Slow it Down Sunday
Farms give a sense of time long before, a vocation as old as civilization itself. Farming is a type of living much more important to family and community, being an integral connection to land, season and cycle. Farms and crops come in many types, but they all share a love of the land.
Seeing red barns dotting the countryside really brings a feeling of comfort and peace, at least for those observing. Farms are a place where a lot of work is going on from sunup to sunset.
And I know first hand too… I was on a horse farm the whole time living in Pennsylvania, and up here, work with a tree farm. Farms are work, work, work.
Even though family farms are disappearing, it still is a life worth admiring, even envying. Not because it is easy, but because it is hard, yet fulfilling. Can you think of a job with more personal reward for such hard work?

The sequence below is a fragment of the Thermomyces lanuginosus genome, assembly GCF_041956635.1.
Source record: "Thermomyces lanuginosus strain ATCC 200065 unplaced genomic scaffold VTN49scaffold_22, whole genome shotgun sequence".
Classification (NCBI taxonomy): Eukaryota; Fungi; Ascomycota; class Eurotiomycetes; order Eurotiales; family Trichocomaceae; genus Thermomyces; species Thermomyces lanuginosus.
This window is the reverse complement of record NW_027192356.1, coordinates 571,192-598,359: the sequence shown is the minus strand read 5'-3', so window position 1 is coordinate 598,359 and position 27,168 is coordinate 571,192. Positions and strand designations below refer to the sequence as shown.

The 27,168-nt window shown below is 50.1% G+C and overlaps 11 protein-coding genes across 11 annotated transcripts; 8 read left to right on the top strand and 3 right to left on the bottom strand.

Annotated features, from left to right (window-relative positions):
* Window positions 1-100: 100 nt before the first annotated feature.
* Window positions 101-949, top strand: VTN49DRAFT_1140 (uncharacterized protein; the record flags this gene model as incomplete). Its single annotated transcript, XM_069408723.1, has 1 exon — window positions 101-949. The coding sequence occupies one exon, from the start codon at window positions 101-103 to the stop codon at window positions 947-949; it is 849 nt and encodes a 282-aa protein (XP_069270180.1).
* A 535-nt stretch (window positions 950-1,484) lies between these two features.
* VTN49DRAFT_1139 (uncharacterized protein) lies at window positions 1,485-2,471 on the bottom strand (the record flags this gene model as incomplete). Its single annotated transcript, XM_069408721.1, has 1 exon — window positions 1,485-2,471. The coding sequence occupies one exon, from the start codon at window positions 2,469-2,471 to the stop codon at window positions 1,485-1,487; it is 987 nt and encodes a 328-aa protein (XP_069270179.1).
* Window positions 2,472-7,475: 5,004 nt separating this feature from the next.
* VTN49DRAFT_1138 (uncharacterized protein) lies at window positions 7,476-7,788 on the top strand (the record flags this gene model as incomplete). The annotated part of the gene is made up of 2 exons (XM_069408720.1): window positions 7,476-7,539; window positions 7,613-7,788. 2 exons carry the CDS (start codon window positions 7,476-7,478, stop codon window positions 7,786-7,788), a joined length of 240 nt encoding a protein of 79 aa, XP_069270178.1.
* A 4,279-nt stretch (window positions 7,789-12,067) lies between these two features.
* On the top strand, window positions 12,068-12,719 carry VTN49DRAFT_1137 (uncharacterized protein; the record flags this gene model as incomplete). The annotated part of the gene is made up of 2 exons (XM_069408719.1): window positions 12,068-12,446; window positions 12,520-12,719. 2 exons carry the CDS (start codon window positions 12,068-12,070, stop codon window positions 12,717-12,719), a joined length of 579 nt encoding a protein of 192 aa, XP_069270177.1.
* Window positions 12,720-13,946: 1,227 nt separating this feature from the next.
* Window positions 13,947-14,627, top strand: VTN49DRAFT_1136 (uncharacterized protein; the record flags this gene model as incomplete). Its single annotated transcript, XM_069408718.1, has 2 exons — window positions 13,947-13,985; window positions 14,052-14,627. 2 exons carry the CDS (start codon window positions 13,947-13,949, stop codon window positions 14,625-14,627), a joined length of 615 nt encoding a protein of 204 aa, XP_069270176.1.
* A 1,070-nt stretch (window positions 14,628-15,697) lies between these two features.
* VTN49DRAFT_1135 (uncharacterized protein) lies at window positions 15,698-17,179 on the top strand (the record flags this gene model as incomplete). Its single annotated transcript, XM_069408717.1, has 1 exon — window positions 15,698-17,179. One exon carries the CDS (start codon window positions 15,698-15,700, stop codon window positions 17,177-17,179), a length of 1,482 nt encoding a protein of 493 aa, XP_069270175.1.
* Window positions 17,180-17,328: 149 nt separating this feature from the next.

How about those that take the time to adorn the working barns with flowers, similar to what they plant around the farmhouse? Pretty nice… no?
Occasionally, barns are artfully sited as if in a pastoral postcard. It takes care in planning and knowing the land to make such a beautiful sight.
Farmers are a jack of many trades, but growing produce is one of their specialties.
Sadly, we are witnessing the disappearance of farmland and this way of life. Barns in disrepair are becoming a more common sight.
Nothing like fresh grown…
Some of the farms you are seeing in this post are from Amish country. It is a place where farming life is still celebrated, viable and secure.
California is not the only place with happy cows!
Sometimes it is the fields blowing in the breeze that draw one in.
Other times, it is the animals that make the place.
Some farms even raise flowers for sale… with fields after field of beautiful color. See next post on Wednesday Walks this farm in bloom.
People who run farms are really special. My favorite commercial from Ram Trucks, featuring Paul Harvey…. says it all so beautifully. I remember hearing Paul Harvey on the kitchen radio as a kid. I knew then his thought was deep and meaningful. A mainstay of American living rooms 50 years ago, his words resonate even stronger today.